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On Monday, Mayor Bottoms described the killing as a “murder” as she announced a series of immediate reforms in police use-of-force policies that would require officers to employ deescalation techniques and use only “the amount of objectively reasonable force necessary to successfully protect themselves or others” or “to bring an incident under control.”

Officers, she said, will also be “duty-bound to intercede” when they see fellow officers apply unreasonable force.

“It is clear that we do not have another day, another minute, another hour to waste,” she said.

Some in law enforcement have argued that the officers’ conduct in the case is more ambiguous than in the George Floyd case because Brooks resisted arrest, grabbed an officer’s Taser and then fled, turning around at one point to deploy the Taser.

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In Minneapolis, Officer Derek Chauvin pressed his knee into Floyd’s neck for more than eight minutes when he was handcuffed and already restrained by multiple officers.

According to Georgia law, a person is justified in using deadly force “only if he or she reasonably believes that such force is necessary to prevent death or great bodily injury to himself or herself or a third person.”

Vincent Champion, Southeast regional director of the International Brotherhood of Police Officers, which represents more than 1,100 Atlanta officers, said police officers in Atlanta agreed that the killing of George Floyd was a crime.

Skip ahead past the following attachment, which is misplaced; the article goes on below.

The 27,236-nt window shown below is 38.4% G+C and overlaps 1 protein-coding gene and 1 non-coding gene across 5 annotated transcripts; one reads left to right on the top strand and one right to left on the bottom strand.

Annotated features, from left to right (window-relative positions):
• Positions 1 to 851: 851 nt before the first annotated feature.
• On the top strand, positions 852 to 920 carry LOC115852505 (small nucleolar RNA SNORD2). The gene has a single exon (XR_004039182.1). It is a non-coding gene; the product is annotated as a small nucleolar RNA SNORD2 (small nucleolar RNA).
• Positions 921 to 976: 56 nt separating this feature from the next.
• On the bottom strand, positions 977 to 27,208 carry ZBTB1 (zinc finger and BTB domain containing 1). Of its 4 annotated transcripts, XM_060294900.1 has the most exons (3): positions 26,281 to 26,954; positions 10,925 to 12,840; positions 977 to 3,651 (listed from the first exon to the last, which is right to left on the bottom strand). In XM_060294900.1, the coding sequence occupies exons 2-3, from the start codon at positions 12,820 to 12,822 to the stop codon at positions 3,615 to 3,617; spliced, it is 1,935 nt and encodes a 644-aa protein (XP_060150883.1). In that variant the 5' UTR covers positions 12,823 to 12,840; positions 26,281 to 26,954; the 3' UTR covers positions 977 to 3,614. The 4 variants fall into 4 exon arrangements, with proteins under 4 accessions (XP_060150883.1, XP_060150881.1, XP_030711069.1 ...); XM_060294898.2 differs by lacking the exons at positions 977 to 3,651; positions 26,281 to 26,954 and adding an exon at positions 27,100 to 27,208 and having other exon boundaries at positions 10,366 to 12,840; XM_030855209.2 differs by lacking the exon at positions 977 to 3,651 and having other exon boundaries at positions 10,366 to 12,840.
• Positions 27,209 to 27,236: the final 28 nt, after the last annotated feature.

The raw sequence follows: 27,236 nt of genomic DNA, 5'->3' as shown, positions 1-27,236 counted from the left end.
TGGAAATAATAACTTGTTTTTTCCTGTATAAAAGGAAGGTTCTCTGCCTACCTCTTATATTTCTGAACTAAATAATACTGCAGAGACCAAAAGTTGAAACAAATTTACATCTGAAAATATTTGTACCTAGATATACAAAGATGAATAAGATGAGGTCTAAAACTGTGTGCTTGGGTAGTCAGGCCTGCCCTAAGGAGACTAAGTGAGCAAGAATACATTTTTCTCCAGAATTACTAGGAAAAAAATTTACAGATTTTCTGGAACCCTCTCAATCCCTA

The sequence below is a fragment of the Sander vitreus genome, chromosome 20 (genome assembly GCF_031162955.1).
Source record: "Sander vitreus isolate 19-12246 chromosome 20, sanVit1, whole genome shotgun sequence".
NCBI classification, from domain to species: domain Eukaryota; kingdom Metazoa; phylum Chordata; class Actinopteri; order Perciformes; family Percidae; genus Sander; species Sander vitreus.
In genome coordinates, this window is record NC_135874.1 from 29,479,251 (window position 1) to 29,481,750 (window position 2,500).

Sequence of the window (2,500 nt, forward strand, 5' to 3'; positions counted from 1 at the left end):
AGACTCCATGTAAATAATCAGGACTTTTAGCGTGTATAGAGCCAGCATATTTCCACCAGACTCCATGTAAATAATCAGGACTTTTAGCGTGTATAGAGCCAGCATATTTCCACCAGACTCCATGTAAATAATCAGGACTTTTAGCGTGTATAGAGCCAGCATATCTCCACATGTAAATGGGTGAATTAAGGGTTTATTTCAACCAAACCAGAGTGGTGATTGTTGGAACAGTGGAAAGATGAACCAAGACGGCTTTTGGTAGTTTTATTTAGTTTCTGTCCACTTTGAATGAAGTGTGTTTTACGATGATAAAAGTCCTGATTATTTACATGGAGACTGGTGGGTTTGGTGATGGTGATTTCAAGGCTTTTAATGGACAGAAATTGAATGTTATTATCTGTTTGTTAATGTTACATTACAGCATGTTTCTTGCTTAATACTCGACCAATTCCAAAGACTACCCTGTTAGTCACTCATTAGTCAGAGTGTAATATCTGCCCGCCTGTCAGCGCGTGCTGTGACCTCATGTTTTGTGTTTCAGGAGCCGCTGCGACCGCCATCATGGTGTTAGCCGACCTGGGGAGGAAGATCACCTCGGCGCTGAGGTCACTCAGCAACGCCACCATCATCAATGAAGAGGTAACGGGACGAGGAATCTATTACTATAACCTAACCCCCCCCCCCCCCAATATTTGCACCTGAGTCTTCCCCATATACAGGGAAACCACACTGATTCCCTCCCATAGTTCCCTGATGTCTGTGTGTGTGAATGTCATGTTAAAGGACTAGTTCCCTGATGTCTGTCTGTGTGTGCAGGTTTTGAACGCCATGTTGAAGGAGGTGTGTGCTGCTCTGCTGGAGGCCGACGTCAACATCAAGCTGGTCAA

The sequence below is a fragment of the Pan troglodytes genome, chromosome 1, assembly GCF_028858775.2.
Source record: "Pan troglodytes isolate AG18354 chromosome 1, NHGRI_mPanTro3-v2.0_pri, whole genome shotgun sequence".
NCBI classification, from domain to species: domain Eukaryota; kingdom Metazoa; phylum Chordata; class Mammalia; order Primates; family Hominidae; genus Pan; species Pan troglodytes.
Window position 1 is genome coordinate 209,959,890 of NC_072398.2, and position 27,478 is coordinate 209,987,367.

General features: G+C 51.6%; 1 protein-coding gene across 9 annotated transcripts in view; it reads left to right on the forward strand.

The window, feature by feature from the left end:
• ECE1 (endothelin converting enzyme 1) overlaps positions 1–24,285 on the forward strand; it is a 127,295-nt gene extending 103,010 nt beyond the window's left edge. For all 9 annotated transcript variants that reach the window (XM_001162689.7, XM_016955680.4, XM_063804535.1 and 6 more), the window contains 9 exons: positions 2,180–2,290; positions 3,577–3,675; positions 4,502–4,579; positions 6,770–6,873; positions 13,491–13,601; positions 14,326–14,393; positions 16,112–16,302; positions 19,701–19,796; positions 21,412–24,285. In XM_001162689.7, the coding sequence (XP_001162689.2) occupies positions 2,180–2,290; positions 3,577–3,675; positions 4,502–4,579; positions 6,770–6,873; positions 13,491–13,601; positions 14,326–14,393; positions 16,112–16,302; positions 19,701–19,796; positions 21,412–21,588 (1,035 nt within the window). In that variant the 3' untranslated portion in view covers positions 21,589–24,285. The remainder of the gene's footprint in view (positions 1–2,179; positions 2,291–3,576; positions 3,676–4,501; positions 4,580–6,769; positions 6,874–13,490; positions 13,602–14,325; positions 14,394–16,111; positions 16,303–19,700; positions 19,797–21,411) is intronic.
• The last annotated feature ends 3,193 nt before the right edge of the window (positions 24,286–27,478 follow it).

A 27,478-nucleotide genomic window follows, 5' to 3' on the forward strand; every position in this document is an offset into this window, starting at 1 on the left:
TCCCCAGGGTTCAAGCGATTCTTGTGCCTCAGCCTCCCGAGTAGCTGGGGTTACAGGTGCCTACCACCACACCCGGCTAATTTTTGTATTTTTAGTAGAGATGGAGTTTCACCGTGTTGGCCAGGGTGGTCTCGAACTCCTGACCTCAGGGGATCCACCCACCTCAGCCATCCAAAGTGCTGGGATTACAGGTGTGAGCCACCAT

“The police departments and officers that I represent, not one has said what happened to Mr. Floyd was just. It was a crime. And that officer deserves any and everything that he gets. We don’t train that way.”

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Champion said he worried that the Atlanta officers were not getting due process and the charges in the Brooks case seemed politically motivated. He noted that Howard recently charged four officers with aggravated assault after a viral video showed a group of officers shattering the windows of a sedan and Tasing two Black college students inside.

“The D.A. says a Taser’s a deadly weapon,” he said. “Well, then it was a deadly weapon when Mr. Brooks pointed it at a police officer.”

After the conference, L. Chris Stewart, an attorney for the Brooks family, said no one was celebrating the fact that Howard had brought charges against both officers.

“Is this justice today? Not yet,” he said “It was more heartache that families have to go through this and fight ... to try and get justice for a man that was shot in the back twice.

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“But we do thank everybody in this country for the outpouring of support.… Maybe one day this country will get right with policing.”